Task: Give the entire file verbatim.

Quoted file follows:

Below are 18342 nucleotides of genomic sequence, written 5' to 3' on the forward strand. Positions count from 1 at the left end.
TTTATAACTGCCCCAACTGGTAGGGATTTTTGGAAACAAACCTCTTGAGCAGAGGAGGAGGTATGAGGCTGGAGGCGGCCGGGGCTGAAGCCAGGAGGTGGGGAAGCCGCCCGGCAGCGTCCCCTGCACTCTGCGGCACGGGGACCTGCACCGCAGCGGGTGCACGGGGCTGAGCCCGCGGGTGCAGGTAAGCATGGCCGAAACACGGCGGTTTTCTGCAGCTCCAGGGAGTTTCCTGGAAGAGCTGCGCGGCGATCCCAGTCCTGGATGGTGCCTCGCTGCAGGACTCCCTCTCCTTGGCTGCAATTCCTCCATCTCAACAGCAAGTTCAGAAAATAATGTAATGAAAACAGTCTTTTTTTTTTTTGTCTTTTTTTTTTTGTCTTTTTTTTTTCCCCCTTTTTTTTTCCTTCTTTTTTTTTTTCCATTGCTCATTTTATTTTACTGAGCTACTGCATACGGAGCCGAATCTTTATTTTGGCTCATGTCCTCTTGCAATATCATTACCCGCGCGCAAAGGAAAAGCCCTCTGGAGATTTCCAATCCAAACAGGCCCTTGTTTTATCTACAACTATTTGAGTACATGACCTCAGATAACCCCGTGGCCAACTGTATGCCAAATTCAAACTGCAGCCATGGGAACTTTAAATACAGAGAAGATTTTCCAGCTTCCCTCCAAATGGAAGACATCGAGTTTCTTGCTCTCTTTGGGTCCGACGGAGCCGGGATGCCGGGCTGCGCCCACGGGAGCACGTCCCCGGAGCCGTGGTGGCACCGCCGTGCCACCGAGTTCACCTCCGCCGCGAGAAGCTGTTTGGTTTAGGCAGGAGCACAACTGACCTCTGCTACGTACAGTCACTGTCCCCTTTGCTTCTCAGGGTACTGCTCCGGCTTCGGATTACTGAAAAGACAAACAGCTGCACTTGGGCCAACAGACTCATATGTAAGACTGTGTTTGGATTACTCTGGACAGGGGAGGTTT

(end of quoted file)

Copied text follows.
Below are 18342 nucleotides of genomic sequence, written 5' to 3' on the forward strand. Positions count from 1 at the left end.
TTTATAACTGCCCCAACTGGTAGGGATTTTTGGAAACAAACCTCTTGAGCAGAGGAGGAGGTATGAGGCTGGAGGCGGCCGGGGCTGAAGCCAGGAGGTGGGGAAGCCGCCCGGCAGCGTCCCCTGCACTCTGCGGCACGGGGACCTGCACCGCAGCGGGTGCACGGGGCTGAGCCCGCGGGTGCAGGTAAGCATGGCCGAAACACGGCGGTTTTCTGCAGCTCCAGGGAGTTTCCTGGAAGAGCTGCGCGGCGATCCCAGTCCTGGATGGTGCCTCGCTGCAGGACTCCCTCTCCTTGGCTGCAATTCCTCCATCTCAACAGCAAGTTCAGAAAATAATGTAATGAAAACAGTCTTTTTTTTTTTTGTCTTTTTTTTTTTGTCTTTTTTTTTTCCCCCTTTTTTTTTCCTTCTTTTTTTTTTTCCATTGCTCATTTTATTTTACTGAGCTACTGCATACGGAGCCGAATCTTTATTTTGGCTCATGTCCTCTTGCAATATCATTACCCGCGCGCAAAGGAAAAGCCCTCTGGAGATTTCCAATCCAAACAGGCCCTTGTTTTATCTACAACTATTTGAGTACATGACCTCAGATAACCCCGTGGCCAACTGTATGCCAAATTCAAACTGCAGCCATGGGAACTTTAAATACAGAGAAGATTTTCCAGCTTCCCTCCAAATGGAAGACATCGAGTTTCTTGCTCTCTTTGGGTCCGACGGAGCCGGGATGCCGGGCTGCGCCCACGGGAGCACGTCCCCGGAGCCGTGGTGGCACCGCCGTGCCACCGAGTTCACCTCCGCCGCGAGAAGCTGTTTGGTTTAGGCAGGAGCACAACTGACCTCTGCTACGTACAGTCACTGTCCCCTTTGCTTCTCAGGGTACTGCTCCGGCTTCGGATTACTGAAAAGACAAACAGCTGCACTTGGGCCAACAGACTCATATGTAAGACTGTGTTTGGATTACTCTGGACAGGGGAGGTTT